Wednesday, July 13, 2005

Labor supply curves are funny things 

Russell Roberts notes that, unlike many people's beliefs, Americans are actually working less hours than before. I have heard this argument for years and it annoys me no end. Why do people work more? HedgeFundGuy explains:
creating jobs is trivial, nature does it for us. I have many jobs wanting my attention at home and at work, it's just a matter of my priorities and limited time. The real difficulty is discovering jobs where the benefits outweigh the costs, broadly conceived to include opportunity costs, and where benefits are often best determined by what other people are willing to pay.
In many sectors real wages have risen dramatically, which leads to two effects: higher wages induce more work (because an hour of leisure is more costly, you do "less leisuring"); but more income induces less work and more leisure. When we say that the Bush Administration has created a (little less than a) million jobs so far in 2005, it might mean we've changed the tax system to induce more work -- though I doubt it. It more likely means that investment has been induced enough to create capital that needs labor to grow, so labor is being bid out of leisure. It's the result of individual decisions, as Roberts says in a later post,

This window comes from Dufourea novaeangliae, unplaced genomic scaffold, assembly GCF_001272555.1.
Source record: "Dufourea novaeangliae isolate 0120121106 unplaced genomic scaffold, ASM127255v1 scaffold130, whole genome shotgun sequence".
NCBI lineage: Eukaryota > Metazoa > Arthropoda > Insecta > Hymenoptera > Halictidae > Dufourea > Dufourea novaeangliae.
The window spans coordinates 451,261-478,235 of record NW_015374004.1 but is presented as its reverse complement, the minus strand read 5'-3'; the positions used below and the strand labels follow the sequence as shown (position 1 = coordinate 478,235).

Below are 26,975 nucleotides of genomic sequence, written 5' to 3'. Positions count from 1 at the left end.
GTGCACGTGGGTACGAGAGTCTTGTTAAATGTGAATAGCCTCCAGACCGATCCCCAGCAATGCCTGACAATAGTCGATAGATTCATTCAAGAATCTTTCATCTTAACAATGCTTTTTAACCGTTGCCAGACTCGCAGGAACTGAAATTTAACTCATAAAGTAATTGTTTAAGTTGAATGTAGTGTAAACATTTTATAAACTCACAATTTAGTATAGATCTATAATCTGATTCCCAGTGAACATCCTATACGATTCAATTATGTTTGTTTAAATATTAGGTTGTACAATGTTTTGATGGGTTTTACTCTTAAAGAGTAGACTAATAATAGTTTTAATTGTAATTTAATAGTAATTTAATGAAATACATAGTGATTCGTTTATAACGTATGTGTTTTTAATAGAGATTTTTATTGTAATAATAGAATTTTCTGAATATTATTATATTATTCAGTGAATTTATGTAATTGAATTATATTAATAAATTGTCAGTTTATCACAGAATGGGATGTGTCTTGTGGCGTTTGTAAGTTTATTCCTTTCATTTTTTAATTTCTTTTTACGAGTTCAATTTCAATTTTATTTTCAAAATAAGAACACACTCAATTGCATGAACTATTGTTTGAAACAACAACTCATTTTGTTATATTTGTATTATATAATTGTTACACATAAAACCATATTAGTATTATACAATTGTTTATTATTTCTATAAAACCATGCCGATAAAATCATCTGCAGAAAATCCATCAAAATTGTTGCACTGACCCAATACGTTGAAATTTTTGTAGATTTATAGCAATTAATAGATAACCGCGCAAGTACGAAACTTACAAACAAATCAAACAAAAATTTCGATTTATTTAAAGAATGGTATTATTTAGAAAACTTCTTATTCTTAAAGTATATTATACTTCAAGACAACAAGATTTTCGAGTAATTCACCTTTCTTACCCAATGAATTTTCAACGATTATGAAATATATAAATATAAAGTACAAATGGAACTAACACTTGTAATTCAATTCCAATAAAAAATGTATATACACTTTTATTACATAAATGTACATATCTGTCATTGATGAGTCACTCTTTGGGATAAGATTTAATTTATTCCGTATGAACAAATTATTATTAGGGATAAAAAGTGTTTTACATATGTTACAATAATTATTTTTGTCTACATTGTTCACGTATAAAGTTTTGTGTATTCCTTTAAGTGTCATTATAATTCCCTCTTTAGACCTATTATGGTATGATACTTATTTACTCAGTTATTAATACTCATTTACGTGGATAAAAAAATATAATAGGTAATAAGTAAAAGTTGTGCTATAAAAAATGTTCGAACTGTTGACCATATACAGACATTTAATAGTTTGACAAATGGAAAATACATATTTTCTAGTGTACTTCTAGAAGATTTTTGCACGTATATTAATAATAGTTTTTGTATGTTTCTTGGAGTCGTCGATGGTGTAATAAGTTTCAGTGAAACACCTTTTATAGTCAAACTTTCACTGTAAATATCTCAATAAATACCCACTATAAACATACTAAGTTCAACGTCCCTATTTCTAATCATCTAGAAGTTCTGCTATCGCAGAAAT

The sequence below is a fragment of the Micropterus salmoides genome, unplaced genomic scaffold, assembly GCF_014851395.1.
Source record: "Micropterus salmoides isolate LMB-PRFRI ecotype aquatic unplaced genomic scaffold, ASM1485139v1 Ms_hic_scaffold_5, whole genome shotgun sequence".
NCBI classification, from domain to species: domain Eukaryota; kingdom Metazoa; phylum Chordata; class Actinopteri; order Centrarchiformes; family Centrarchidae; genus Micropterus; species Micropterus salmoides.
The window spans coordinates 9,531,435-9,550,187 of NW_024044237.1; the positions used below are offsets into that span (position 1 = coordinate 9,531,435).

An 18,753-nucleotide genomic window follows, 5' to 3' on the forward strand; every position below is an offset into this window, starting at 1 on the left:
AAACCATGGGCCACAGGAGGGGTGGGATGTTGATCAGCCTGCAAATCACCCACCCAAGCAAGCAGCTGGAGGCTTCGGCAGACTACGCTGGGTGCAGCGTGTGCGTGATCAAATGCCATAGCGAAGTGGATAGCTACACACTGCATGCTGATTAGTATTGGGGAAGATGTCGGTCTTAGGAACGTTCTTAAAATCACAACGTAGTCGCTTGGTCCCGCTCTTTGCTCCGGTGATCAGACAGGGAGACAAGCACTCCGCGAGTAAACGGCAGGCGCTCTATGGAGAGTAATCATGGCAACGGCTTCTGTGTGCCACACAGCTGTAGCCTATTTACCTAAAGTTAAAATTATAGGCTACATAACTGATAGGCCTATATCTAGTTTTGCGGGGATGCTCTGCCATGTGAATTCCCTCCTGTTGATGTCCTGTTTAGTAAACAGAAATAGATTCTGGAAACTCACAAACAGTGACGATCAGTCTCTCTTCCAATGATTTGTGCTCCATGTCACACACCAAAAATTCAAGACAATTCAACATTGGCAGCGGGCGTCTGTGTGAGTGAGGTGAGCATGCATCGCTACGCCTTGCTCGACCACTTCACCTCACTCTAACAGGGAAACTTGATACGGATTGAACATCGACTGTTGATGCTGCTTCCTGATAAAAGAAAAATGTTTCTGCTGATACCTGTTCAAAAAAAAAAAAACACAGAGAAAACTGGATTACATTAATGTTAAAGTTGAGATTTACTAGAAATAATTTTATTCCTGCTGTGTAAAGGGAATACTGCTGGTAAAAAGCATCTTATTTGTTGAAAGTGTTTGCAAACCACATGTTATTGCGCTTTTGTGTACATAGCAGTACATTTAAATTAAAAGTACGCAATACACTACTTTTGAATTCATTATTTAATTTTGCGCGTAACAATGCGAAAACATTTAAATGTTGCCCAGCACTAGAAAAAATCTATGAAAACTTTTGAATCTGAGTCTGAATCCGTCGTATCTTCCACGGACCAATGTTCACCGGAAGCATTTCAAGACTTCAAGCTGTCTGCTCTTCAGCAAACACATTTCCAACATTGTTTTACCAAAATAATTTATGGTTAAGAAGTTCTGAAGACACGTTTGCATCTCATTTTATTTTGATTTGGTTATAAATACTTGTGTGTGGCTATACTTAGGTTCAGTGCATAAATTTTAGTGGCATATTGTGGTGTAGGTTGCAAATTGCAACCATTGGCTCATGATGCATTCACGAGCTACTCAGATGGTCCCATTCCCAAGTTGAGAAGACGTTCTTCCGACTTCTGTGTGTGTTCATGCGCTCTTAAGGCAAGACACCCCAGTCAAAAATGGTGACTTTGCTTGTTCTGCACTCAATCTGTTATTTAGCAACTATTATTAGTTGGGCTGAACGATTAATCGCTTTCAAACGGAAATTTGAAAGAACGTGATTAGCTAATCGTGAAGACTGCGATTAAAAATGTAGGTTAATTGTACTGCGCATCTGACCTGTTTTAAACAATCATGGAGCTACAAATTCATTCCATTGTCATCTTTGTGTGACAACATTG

The lesson here is to avoid metaphors taken from physics and engineering that are inevitably cause and effect metaphors and think instead of metaphors from biology where results emerge from the actions of multiple interactions in a complex system. Think rain forest not engine.

At least I said in that earlier post that the economy "grows" jobs. Sounds something like a rain forest. But the problem isn't the verb. It's the noun "economy" doing the growing like a farmer growing wheat. The economy can't do things. It is the result of individuals "doing."